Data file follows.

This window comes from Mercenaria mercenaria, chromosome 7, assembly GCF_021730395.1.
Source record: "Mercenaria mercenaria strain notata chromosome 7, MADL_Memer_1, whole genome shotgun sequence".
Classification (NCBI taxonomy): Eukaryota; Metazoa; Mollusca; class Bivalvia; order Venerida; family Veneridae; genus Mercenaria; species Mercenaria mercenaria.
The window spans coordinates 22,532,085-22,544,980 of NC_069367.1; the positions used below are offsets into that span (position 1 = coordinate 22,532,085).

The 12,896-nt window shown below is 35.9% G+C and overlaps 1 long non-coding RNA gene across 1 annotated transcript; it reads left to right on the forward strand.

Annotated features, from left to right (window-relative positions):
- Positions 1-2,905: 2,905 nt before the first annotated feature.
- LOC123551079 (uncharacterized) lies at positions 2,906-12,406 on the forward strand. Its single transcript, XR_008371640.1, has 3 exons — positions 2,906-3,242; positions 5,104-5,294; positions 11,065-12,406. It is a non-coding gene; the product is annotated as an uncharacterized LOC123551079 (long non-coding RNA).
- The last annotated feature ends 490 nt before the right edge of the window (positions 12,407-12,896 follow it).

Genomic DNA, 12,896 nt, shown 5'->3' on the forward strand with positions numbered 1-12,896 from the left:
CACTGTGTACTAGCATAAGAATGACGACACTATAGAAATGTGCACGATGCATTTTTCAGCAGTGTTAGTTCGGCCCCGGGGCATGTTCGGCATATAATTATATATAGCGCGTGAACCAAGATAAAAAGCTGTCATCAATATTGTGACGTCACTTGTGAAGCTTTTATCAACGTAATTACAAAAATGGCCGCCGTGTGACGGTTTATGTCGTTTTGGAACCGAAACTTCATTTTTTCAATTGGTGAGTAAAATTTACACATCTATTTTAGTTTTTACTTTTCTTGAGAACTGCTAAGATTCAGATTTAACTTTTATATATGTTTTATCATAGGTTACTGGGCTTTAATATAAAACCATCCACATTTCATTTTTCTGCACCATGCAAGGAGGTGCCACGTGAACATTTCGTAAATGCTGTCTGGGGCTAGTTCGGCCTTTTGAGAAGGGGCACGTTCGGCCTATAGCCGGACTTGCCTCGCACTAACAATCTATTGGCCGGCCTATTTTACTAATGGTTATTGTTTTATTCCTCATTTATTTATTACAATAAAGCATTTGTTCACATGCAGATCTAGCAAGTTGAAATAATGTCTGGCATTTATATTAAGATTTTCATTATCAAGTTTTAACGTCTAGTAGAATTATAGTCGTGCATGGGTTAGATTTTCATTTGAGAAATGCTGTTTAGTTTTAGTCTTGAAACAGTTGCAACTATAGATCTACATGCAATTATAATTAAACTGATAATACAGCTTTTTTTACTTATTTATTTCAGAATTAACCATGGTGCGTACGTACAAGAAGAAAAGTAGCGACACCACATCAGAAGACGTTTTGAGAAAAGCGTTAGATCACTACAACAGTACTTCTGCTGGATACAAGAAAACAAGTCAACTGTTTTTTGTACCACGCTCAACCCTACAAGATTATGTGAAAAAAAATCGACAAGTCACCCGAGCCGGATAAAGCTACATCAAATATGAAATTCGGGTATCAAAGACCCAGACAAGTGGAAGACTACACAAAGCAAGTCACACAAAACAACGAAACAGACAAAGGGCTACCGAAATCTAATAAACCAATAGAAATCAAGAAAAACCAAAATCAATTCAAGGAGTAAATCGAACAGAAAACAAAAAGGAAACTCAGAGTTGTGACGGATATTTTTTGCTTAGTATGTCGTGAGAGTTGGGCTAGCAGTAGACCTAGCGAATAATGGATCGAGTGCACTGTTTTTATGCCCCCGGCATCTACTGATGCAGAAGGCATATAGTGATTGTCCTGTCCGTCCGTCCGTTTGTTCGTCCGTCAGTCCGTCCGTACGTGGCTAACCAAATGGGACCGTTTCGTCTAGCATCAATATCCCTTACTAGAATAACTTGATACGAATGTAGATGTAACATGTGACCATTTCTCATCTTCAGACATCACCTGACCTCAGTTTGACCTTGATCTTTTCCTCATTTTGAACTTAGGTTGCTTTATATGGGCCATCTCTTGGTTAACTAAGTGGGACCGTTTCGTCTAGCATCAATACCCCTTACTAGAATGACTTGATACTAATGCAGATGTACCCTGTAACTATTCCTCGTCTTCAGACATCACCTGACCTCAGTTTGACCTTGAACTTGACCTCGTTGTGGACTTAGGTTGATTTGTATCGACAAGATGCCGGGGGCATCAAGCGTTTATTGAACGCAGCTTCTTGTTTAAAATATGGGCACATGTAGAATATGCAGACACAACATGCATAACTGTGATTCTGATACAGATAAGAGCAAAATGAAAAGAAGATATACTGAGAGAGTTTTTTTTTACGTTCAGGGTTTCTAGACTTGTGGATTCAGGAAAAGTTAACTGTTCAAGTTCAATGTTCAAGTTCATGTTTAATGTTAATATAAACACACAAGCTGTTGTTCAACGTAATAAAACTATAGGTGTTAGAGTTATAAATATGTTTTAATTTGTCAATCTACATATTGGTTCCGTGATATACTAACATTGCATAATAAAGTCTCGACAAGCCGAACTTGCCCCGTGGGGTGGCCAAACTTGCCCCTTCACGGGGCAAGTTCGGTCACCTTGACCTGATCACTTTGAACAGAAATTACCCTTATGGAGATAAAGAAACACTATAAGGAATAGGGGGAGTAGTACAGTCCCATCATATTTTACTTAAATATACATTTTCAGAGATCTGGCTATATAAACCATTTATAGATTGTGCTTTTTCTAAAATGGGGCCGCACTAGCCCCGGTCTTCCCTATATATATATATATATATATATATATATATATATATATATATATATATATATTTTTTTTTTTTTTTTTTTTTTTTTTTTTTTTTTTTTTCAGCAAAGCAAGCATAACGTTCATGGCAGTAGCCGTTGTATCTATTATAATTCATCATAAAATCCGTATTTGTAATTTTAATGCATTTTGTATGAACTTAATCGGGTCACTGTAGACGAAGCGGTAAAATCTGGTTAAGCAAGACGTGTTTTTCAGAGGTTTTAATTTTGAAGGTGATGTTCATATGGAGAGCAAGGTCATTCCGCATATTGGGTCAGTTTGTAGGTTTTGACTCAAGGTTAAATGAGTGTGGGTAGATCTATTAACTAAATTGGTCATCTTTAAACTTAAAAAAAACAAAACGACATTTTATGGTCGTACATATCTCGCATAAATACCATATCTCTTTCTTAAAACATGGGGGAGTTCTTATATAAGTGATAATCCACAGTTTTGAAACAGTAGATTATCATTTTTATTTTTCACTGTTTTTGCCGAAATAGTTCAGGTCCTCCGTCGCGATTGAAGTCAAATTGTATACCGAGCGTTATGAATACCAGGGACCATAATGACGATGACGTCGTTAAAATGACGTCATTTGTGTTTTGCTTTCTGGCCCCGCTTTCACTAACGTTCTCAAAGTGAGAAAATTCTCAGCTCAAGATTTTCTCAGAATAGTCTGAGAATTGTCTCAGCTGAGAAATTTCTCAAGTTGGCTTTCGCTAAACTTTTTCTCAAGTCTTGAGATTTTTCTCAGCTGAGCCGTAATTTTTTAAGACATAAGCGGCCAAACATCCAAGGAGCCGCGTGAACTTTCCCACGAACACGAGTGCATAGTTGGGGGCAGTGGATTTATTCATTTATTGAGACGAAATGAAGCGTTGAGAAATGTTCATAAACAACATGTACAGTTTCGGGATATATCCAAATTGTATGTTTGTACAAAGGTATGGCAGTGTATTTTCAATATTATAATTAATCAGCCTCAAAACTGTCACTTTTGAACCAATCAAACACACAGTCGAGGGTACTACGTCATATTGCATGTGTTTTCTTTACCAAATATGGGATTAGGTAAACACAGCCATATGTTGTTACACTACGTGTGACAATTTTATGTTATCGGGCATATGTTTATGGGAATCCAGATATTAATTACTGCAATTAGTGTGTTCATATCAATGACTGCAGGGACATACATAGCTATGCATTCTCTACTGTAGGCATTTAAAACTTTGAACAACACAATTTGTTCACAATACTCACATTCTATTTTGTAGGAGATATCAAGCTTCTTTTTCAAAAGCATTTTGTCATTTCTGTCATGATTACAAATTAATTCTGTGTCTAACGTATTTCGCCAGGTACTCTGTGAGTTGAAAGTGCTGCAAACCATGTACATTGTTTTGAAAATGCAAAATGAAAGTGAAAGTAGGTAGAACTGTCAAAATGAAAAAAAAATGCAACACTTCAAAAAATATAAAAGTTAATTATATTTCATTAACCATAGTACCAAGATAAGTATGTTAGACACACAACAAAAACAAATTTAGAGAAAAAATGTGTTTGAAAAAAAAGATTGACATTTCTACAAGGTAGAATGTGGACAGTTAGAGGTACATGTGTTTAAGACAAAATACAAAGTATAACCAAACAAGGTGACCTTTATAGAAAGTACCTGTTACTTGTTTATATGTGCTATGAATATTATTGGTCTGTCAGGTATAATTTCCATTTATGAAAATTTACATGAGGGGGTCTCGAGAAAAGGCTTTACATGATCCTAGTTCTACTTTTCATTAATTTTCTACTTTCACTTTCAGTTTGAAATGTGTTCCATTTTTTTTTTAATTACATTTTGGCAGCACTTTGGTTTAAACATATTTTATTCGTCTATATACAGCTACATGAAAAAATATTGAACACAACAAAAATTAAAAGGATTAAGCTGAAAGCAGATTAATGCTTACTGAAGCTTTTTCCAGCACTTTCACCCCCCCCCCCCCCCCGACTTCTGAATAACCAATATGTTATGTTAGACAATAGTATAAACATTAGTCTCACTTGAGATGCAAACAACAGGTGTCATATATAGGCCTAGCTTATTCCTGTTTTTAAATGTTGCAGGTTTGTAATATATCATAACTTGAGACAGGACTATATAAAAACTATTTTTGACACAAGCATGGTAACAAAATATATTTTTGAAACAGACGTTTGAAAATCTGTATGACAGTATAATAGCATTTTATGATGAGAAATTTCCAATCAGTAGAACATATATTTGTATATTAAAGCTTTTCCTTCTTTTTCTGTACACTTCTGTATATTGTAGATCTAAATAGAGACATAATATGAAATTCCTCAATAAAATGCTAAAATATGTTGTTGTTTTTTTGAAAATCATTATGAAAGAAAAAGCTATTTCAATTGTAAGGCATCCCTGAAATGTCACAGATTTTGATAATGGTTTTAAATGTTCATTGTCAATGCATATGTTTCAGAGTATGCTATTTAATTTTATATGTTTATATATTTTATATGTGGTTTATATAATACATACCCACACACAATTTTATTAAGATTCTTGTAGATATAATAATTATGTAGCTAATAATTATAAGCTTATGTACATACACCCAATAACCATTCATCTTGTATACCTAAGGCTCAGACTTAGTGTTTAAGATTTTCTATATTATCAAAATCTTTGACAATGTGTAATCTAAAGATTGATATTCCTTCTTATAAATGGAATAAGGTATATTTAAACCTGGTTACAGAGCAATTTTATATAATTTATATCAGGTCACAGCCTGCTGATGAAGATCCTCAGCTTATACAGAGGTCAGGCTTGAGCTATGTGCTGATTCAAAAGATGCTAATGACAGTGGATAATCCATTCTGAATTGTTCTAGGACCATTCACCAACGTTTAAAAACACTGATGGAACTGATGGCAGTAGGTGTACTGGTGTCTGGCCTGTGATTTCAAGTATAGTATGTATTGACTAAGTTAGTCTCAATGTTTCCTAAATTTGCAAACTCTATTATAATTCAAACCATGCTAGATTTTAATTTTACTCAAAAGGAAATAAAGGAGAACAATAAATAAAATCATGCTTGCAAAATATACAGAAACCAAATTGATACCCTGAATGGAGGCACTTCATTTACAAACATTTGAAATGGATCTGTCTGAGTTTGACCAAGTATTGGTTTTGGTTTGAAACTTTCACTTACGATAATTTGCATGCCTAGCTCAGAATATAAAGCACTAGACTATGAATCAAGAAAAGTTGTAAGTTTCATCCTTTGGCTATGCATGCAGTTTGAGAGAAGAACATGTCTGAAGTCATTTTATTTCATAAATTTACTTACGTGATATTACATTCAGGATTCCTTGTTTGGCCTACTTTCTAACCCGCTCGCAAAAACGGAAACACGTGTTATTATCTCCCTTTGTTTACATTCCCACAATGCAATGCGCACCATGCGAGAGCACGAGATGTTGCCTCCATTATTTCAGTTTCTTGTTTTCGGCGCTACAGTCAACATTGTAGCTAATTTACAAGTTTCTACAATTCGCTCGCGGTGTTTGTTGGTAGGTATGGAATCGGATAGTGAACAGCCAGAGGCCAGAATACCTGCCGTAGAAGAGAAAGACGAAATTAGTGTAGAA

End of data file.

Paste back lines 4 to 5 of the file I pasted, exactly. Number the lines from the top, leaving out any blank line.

The window spans coordinates 22,532,085-22,544,980 of NC_069367.1; the positions used below are offsets into that span (position 1 = coordinate 22,532,085).

The 12,896-nt window shown below is 35.9% G+C and overlaps 1 long non-coding RNA gene across 1 annotated transcript; it reads left to right on the forward strand.